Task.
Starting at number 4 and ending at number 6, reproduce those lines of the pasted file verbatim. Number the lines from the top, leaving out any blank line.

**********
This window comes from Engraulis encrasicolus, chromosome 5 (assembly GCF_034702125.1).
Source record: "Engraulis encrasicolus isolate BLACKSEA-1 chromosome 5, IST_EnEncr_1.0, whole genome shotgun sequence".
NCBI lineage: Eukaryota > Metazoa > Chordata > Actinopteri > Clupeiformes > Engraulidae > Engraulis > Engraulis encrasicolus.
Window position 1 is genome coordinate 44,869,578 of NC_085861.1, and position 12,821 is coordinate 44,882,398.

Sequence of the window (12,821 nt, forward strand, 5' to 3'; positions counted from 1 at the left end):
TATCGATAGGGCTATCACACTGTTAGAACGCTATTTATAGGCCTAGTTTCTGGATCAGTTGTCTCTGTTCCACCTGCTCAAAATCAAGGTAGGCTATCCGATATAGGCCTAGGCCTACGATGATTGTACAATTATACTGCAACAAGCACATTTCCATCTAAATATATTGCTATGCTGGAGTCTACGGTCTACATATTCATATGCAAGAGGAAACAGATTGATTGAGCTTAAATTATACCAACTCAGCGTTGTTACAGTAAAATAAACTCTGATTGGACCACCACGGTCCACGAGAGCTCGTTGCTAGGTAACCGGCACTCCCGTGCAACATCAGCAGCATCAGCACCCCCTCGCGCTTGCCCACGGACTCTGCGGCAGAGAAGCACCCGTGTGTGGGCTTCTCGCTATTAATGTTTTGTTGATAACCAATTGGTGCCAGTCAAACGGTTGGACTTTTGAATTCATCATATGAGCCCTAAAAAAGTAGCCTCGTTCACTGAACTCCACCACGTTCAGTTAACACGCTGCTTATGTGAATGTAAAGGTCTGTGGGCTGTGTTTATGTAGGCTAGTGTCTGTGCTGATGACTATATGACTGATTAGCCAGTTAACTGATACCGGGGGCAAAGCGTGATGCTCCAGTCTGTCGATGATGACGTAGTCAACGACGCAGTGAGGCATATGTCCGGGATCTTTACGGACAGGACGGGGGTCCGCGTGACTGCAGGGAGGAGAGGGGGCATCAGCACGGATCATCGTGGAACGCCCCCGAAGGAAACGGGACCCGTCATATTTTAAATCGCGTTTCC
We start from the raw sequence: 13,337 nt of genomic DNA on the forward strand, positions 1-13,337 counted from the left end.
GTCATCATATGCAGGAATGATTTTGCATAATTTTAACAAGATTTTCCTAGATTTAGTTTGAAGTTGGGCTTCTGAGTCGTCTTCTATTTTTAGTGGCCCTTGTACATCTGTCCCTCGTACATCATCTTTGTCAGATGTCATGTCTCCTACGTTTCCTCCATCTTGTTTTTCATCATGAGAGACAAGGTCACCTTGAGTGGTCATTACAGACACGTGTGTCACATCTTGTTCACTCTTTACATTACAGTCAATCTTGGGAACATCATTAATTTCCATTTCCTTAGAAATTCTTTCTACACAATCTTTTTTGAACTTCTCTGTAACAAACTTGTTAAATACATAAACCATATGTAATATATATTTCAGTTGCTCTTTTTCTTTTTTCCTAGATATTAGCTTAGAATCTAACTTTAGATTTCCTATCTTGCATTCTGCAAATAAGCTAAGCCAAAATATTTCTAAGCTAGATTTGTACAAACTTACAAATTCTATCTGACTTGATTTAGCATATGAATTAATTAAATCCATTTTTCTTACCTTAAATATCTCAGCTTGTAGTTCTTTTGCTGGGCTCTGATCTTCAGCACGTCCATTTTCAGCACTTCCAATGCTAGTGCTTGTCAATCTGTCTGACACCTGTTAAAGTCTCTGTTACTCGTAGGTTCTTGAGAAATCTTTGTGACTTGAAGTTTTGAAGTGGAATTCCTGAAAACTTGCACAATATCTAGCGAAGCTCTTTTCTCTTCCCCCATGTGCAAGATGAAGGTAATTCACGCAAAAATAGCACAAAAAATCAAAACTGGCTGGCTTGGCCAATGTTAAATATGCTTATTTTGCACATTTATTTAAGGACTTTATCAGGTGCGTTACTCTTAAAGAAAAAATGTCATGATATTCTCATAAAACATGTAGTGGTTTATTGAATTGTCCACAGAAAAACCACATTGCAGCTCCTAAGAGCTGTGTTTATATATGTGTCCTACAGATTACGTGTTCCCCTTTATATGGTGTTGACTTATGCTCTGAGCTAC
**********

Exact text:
Window position 1 is genome coordinate 44,869,578 of NC_085861.1, and position 12,821 is coordinate 44,882,398.

Sequence of the window (12,821 nt, forward strand, 5' to 3'; positions counted from 1 at the left end):
TATCGATAGGGCTATCACACTGTTAGAACGCTATTTATAGGCCTAGTTTCTGGATCAGTTGTCTCTGTTCCACCTGCTCAAAATCAAGGTAGGCTATCCGATATAGGCCTAGGCCTACGATGATTGTACAATTATACTGCAACAAGCACATTTCCATCTAAATATATTGCTATGCTGGAGTCTACGGTCTACATATTCATATGCAAGAGGAAACAGATTGATTGAGCTTAAATTATACCAACTCAGCGTTGTTACAGTAAAATAAACTCTGATTGGACCACCACGGTCCACGAGAGCTCGTTGCTAGGTAACCGGCACTCCCGTGCAACATCAGCAGCATCAGCACCCCCTCGCGCTTGCCCACGGACTCTGCGGCAGAGAAGCACCCGTGTGTGGGCTTCTCGCTATTAATGTTTTGTTGATAACCAATTGGTGCCAGTCAAACGGTTGGACTTTTGAATTCATCATATGAGCCCTAAAAAAGTAGCCTCGTTCACTGAACTCCACCACGTTCAGTTAACACGCTGCTTATGTGAATGTAAAGGTCTGTGGGCTGTGTTTATGTAGGCTAGTGTCTGTGCTGATGACTATATGACTGATTAGCCAGTTAACTGATACCGGGGGCAAAGCGTGATGCTCCAGTCTGTCGATGATGACGTAGTCAACGACGCAGTGAGGCATATGTCCGGGATCTTTACGGACAGGACGGGGGTCCGCGTGACTGCAGGGAGGAGAGGGGGCATCAGCACGGATCATCGTGGAACGCCCCCGAAGGAAACGGGACCCGTCATATTTTAAATCGCGTTTCC